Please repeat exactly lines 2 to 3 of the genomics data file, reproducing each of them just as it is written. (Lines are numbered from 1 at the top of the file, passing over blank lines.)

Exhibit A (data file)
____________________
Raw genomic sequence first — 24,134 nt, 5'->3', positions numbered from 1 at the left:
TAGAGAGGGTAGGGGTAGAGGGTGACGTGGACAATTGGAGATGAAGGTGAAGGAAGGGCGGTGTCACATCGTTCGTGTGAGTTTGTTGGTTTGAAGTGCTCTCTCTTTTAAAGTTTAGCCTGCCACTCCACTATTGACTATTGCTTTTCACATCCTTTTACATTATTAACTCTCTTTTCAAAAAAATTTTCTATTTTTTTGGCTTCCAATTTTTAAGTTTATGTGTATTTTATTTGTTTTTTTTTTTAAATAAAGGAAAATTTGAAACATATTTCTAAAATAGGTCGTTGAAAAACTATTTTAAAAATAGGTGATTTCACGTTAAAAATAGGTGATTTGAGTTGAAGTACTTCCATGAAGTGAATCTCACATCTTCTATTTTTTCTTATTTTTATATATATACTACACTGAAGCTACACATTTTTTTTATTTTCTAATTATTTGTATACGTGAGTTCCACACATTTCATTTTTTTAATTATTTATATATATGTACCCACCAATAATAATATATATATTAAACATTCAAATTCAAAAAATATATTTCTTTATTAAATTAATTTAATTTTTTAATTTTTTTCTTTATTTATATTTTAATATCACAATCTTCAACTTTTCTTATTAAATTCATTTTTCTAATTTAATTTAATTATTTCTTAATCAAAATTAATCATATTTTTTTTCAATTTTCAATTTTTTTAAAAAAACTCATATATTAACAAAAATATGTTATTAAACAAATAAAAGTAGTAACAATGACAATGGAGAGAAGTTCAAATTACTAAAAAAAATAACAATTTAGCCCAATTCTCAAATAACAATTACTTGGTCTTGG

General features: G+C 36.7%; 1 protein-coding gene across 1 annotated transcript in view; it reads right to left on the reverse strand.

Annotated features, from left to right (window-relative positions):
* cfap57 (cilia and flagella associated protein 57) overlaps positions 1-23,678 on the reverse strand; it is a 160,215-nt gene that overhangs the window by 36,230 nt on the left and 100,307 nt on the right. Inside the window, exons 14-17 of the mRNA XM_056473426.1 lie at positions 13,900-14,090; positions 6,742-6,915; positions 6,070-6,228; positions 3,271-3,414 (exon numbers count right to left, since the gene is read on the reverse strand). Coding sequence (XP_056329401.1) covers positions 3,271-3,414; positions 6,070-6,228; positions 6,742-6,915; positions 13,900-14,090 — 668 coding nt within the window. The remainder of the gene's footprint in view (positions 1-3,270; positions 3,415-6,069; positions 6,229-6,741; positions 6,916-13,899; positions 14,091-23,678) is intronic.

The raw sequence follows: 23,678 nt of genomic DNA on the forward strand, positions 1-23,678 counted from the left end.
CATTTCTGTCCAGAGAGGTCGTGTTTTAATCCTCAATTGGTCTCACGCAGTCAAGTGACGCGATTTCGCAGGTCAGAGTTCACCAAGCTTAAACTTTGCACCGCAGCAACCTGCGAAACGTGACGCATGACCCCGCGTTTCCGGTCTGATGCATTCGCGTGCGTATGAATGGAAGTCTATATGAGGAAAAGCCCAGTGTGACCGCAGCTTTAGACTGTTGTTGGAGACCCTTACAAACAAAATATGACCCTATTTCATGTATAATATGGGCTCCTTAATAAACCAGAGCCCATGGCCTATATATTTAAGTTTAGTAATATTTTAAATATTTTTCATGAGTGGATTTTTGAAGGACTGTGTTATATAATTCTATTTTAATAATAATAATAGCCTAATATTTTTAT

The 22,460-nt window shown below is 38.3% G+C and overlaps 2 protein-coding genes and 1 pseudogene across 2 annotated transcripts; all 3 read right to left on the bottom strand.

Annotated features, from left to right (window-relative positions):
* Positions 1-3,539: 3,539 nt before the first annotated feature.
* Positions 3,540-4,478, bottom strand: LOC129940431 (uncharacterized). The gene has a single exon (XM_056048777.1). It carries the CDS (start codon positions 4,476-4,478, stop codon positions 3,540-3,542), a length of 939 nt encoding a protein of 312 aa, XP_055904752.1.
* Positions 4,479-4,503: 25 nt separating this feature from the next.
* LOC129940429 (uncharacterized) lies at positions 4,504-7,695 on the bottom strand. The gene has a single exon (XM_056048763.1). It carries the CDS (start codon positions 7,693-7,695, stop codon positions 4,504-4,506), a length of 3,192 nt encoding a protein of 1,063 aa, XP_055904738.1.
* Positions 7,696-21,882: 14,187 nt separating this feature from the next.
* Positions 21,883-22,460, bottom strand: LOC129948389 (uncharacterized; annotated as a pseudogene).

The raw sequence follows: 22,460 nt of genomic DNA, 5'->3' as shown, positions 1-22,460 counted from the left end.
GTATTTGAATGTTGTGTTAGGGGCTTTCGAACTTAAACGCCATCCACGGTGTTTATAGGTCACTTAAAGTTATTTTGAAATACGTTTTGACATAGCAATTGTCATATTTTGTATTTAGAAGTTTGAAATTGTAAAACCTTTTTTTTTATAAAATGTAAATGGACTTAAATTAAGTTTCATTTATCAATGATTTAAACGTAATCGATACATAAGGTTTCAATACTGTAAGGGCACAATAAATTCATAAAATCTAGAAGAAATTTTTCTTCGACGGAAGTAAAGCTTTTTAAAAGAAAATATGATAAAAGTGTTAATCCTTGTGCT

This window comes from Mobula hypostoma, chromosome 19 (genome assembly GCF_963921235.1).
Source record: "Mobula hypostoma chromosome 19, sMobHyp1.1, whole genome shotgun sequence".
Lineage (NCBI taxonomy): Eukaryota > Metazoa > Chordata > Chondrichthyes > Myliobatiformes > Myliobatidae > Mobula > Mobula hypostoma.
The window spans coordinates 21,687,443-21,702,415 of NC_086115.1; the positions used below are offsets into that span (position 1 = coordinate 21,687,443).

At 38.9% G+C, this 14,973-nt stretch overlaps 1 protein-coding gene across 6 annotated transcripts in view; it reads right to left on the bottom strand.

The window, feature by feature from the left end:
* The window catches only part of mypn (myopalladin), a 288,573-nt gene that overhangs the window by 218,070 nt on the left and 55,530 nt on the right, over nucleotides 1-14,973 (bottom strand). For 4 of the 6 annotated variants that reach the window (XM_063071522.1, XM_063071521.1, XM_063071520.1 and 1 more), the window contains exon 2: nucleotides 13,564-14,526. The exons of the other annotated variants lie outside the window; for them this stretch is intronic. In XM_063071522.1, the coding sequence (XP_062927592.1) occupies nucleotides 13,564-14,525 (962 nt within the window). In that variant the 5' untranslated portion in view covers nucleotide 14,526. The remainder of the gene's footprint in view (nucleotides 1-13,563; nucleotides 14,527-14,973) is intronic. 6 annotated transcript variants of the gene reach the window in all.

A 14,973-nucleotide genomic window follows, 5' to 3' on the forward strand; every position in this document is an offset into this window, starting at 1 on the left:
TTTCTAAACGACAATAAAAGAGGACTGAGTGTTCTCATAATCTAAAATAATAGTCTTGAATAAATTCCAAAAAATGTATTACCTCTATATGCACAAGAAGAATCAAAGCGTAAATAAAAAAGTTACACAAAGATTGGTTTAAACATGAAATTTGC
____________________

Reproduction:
TAGAGAGGGTAGGGGTAGAGGGTGACGTGGACAATTGGAGATGAAGGTGAAGGAAGGGCGGTGTCACATCGTTCGTGTGAGTTTGTTGGTTTGAAGTGCTCTCTCTTTTAAAGTTTAGCCTGCCACTCCACTATTGACTATTGCTTTTCACATCCTTTTACATTATTAACTCTCTTTTCAAAAAAATTTTCTATTTTTTTGGCTTCCAATTTTTAAGTTTATGTGTATTTTATTTGTTTTTTTTTTTAAATAAAGGAAAATTTGAAACATATTTCTAAAATAGGTCGTTGAAAAACTATTTTAAAAATAGGTGATTTCACGTTAAAAATAGGTGATTTGAGTTGAAGTACTTCCATGAAGTGAATCTCACATCTTCTATTTTTTCTTATTTTTATATATATACTACACTGAAGCTACACATTTTTTTTATTTTCTAATTATTTGTATACGTGAGTTCCACACATTTCATTTTTTTAATTATTTATATATATGTACCCACCAATAATAATATATATATTAAACATTCAAATTCAAAAAATATATTTCTTTATTAAATTAATTTAATTTTTTAATTTTTTTCTTTATTTATATTTTAATATCACAATCTTCAACTTTTCTTATTAAATTCATTTTTCTAATTTAATTTAATTATTTCTTAATCAAAATTAATCATATTTTTTTTCAATTTTCAATTTTTTTAAAAAAACTCATATATTAACAAAAATATGTTATTAAACAAATAAAAGTAGTAACAATGACAATGGAGAGAAGTTCAAATTACTAAAAAAAATAACAATTTAGCCCAATTCTCAAATAACAATTACTTGGTCTTGG

General features: G+C 36.7%; 1 protein-coding gene across 1 annotated transcript in view; it reads right to left on the reverse strand.